D-dimer Predicts Long-Term Mortality, Vascular Events, Cancer
How well does the D-dimer level predict long-term vascular outcomes, cause-specific mortality, and new cancers?
The authors studied 7,863 patients who participated in the LIPID randomized trial, which compared placebo to pravastatin 40 mg/day 5-38 months after a myocardial infarction or unstable angina. D-dimer levels were measured both at baseline and at 1 year. Patients were then followed for a median 6.0 years in the trial, and for a total of 16 years. Risk of major coronary events, major cardiovascular events, venous thromboembolism, and mortality were assessed after adjusting for 30 risk factors.
Patients were grouped into quartiles based on their baseline D-dimer levels. During the first 6 years, higher D-dimer levels were independently associated with an increased risk of major coronary events (Q4 vs. Q1 hazard ratio [HR], 1.45; 95% CI, 1.21-1.74), major cardiovascular events (HR, 1.45; 95% CI, 1.23-1.71), and venous thromboembolism (HR, 4.03; 95% CI, 2.31-7.03). During the total 16 years of follow-up, higher baseline D-dimer levels were independently associated with all-cause mortality (HR, 1.59), cardiovascular mortality (HR, 1.61), cancer mortality (HR, 1.54), and noncardiovascular mortality (HR, 1.57).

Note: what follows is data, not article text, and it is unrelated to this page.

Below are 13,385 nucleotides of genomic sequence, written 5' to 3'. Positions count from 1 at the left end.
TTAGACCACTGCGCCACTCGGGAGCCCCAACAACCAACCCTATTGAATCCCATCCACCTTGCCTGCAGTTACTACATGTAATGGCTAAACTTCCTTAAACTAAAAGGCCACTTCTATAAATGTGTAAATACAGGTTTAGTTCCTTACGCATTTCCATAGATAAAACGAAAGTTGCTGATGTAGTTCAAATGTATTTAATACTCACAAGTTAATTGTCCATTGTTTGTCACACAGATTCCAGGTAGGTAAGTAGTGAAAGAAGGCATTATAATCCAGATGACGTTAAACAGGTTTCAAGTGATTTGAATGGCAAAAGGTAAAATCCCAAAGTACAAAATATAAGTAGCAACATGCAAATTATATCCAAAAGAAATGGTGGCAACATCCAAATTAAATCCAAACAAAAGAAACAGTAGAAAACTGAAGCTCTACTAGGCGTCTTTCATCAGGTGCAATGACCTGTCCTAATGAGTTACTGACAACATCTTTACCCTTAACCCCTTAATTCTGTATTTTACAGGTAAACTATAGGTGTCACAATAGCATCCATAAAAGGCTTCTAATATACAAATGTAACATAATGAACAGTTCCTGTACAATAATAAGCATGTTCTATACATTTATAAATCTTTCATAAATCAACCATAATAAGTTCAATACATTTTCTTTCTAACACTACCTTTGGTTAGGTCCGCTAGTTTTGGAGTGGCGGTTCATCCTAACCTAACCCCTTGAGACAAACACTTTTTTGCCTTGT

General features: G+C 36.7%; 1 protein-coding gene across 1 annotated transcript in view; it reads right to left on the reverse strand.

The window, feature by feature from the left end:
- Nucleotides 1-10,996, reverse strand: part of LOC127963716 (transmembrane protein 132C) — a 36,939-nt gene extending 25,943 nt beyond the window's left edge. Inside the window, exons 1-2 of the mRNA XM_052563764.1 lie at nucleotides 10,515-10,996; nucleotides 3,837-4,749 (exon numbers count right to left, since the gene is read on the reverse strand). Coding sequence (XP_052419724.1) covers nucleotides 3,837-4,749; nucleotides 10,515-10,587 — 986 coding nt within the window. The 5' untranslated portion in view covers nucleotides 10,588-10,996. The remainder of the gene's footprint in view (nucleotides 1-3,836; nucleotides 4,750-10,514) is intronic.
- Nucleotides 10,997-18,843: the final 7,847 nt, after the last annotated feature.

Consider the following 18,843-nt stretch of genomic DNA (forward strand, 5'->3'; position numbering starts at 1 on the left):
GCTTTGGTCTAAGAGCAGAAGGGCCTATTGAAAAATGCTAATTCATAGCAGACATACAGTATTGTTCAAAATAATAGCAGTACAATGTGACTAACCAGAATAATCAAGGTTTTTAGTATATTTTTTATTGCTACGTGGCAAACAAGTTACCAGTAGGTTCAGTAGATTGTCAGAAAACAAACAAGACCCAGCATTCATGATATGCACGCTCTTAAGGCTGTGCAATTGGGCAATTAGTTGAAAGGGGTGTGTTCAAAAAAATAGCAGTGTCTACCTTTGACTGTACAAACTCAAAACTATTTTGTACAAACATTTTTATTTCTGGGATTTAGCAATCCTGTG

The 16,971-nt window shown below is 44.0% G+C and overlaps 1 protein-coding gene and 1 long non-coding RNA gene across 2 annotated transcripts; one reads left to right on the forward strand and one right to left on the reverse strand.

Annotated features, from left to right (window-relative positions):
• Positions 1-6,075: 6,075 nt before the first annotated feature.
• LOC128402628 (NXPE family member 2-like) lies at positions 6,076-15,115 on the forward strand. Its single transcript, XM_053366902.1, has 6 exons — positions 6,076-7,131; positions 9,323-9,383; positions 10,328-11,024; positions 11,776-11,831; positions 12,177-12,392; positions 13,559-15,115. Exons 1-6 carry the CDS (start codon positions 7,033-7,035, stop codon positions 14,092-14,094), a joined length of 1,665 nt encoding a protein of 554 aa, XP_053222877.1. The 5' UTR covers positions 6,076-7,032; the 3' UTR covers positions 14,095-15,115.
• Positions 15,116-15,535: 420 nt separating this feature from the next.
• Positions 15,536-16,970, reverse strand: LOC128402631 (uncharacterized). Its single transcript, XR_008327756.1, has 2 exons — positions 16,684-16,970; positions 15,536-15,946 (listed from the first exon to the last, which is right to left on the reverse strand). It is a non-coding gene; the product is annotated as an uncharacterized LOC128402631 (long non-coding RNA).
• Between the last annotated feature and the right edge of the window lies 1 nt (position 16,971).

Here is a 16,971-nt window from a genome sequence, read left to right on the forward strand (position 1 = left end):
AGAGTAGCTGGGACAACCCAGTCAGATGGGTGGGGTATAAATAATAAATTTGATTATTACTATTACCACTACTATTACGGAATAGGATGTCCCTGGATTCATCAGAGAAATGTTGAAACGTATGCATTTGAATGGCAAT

The authors concluded that D-dimer levels predict long-term risk of arterial and venous events as well as mortality, independent of other risk factors.
While many clinicians use D-dimer levels to aid in the diagnosis of venous thromboembolism, this study confirms prior work associating higher D-dimer levels with poor long-term outcomes. Despite the limitations of post hoc analyses compared with randomized trials, this study extends the association between high D-dimer levels and mortality risk over 10-15 years. Use of D-dimer levels and associated mortality risk to guide therapy decisions needs further study.
Keywords: Angina, Unstable, Biological Markers, Coronary Disease, Fibrin Fibrinogen Degradation Products, Mortality, Myocardial Infarction, Neoplasms, Pravastatin, Primary Prevention, Risk Factors, Vascular Diseases, Venous Thromboembolism
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